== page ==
Virgin’s new plan will up our market share, predicts Joyce

written by Adam Thorn | October 23, 2020
Qantas A380 takes off from YMML (Phillip Gelling)
Qantas A380 takes off from YMML (Phillip Gelling)

Qantas chief executive Alan Joyce has predicted Virgin’s new scaled-back strategy will see his airline’s domestic market share increase from 60 to 70 per cent.

Speaking at the business’ AGM, Joyce also said border closures had cost the company $100 million and flights to the US and the UK are unlikely until the end of next year.

Joyce’s comments come just a week after Virgin’s current CEO, Paul Scurrah, apparently resigned to be replaced by former Jetstar boss Jayne Hrdlicka.

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His departure is significant because he was synonymous with the airline’s plan to operate as a mid-market ‘hybrid’ rather than reverting back to being a low-cost carrier like predecessor Virgin Blue.

“Over time, our domestic market share is likely to increase organically from around 60 per cent to around 70 per cent, as our main competitor changes its strategy,” said Joyce referring to Virgin.

He also told shareholders that the “unexpected” closure of several domestic borders “delayed” the airline’s recovery.

“We had expected Group Domestic to be operating at about 60 per cent of pre-COVID levels by now. Instead, the continued border closures mean capacity is now below 30 per cent,” said Joyce.

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“This delay resulted in a $100 million negative impact on earnings for the first quarter of FY21, and will have an impact on Q2 as well.

“Assuming Queensland opens to New South Wales in coming weeks, we expect Group Domestic capacity to reach up to 50 per cent by Christmas.

“We know that latent travel demand is strong. We saw that with our ‘scenic flight’ earlier this month, which sold out in 10 minutes. And we saw it when South Australia opened to New South Wales, with 20,000 seats selling across Qantas and Jetstar in just 36 hours.

“With most international travel off limits for a while, we’re expecting to see a boom in domestic tourism once more borders open up. The group is very well positioned to make the most of that opportunity.”

Chairman Richard Goyder added that WA and Queensland’s border closures don’t “seem to be based on the actual health risk” and “ignore the broader economic and social risk involved with staying shut”.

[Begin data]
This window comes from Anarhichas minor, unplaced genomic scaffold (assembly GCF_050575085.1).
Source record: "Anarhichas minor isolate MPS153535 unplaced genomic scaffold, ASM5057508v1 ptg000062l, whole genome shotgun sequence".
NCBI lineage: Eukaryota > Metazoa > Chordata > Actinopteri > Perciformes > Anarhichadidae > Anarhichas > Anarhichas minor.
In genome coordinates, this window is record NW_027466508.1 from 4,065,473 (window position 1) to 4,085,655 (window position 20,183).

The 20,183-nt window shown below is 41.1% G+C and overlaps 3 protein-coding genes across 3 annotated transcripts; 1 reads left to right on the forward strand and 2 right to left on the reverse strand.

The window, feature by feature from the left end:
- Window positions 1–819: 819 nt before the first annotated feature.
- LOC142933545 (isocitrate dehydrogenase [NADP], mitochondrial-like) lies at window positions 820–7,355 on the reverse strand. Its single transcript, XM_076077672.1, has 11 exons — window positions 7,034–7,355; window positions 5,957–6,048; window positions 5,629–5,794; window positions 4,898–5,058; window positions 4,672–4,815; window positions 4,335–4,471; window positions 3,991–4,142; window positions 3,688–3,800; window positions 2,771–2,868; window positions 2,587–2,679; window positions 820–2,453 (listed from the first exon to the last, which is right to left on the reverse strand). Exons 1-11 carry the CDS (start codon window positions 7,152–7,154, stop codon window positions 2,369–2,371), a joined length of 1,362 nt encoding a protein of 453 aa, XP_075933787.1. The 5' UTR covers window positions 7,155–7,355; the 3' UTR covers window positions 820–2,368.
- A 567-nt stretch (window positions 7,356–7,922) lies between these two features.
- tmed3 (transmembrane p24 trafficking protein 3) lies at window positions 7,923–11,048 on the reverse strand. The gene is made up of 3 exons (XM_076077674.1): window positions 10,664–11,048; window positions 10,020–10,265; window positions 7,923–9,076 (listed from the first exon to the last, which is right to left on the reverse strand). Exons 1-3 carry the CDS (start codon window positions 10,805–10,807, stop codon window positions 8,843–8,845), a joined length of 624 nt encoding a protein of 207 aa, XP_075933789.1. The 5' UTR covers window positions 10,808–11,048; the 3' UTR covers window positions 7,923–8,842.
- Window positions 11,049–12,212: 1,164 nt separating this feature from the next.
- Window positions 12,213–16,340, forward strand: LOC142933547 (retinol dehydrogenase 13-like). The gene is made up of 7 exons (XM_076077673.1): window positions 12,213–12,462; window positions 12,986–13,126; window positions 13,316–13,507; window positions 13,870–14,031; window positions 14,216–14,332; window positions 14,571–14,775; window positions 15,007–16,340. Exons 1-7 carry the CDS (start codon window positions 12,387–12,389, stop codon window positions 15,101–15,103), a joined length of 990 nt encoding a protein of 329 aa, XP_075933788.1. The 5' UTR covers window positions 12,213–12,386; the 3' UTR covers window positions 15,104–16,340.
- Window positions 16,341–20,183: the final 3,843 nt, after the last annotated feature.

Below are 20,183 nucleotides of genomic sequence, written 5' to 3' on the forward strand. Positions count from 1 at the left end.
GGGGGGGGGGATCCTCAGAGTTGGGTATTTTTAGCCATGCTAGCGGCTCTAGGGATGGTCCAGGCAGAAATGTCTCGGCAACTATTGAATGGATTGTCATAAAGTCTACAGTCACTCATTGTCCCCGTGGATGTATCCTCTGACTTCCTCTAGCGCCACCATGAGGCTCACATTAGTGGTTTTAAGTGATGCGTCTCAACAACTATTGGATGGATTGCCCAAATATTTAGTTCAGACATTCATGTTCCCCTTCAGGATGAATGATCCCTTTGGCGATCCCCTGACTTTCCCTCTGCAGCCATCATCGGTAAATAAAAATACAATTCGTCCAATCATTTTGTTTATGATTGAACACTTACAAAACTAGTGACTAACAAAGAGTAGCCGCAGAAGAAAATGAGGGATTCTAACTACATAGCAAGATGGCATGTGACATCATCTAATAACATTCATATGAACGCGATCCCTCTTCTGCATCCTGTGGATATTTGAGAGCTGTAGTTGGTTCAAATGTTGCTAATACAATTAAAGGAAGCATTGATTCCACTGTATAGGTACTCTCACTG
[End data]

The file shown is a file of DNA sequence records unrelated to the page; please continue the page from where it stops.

Earlier this month, Australian Aviation revealed how Queensland’s decision to reshut its border to NSW has bizarrely caused Brisbane to surge past Sydney and handle more than twice as many passengers per month as its larger rival.

The knock-on effect of Premier Annastacia Palaszczuk’s restrictions meant Brisbane clocked up 324,188 total passengers in August versus Sydney’s 129,000.

Significantly, the Queensland capital’s numbers were down only slightly from July (358,537) whereas the NSW capital’s collapsed 60 per cent (from 317,000). The next month, Sydney’s traffic continued to flatline.

17 Comments

  • Stu

    says:

    I wonder if he gets his predictions from his old mate, the new CEO of Virgin Australia.

  • Pete

    says:

    Hrdlicka will coldly and systematically destroy the entire corporate culture of VA, which is exactly what her overlords at Bain expect her to do.

    And to think some poor naive fools were surprised that a group of billionaire venture capitalists went back on their word. The only shocking thing is that anyone was shocked.

  • Trevor

    says:

    Air passengers’ would be reluctant to buy tickets with VA. There’s way too much uncertainty with their future (?)
    IF it downgrades to an LCC, many people will be put off by that, especially for longer Dom flights’, with their poor catering offerings.
    It’ll certainly be ‘you gets what you pay for’ sort of transport.
    QANTAS will do well, in this scenario.

  • John

    says:

    At the end of the day , Virgin 737 still have Bus seats up front . If they price them right ,sort out their catering and reopen the lounges I would look at them .

  • Sam

    says:

    “with their poor catering offerings”, it certainly can’t get any worse than the morsels (at best), that Qantas had to offer. Both Qantas and VA are going to be very scaled down versions of the past.

  • Adrian P

    says:

    Same routes.
    Same aircraft.
    Same ground service agent.
    Will QANTAS be able to charge more than Virgin if the difference is a full service tea and biscuit.
    It worked for Virgin Blue and it works for ALDI.

  • Ian

    says:

    qantas market share might improve, but not on very profitable BNE-SYD-MEL which is where it counts.

    Regional services like Cairns are not big profit earners.

    Here come lower cost Virgin & in March Rex. I would never pay cash to fly qantas.

  • Harry

    says: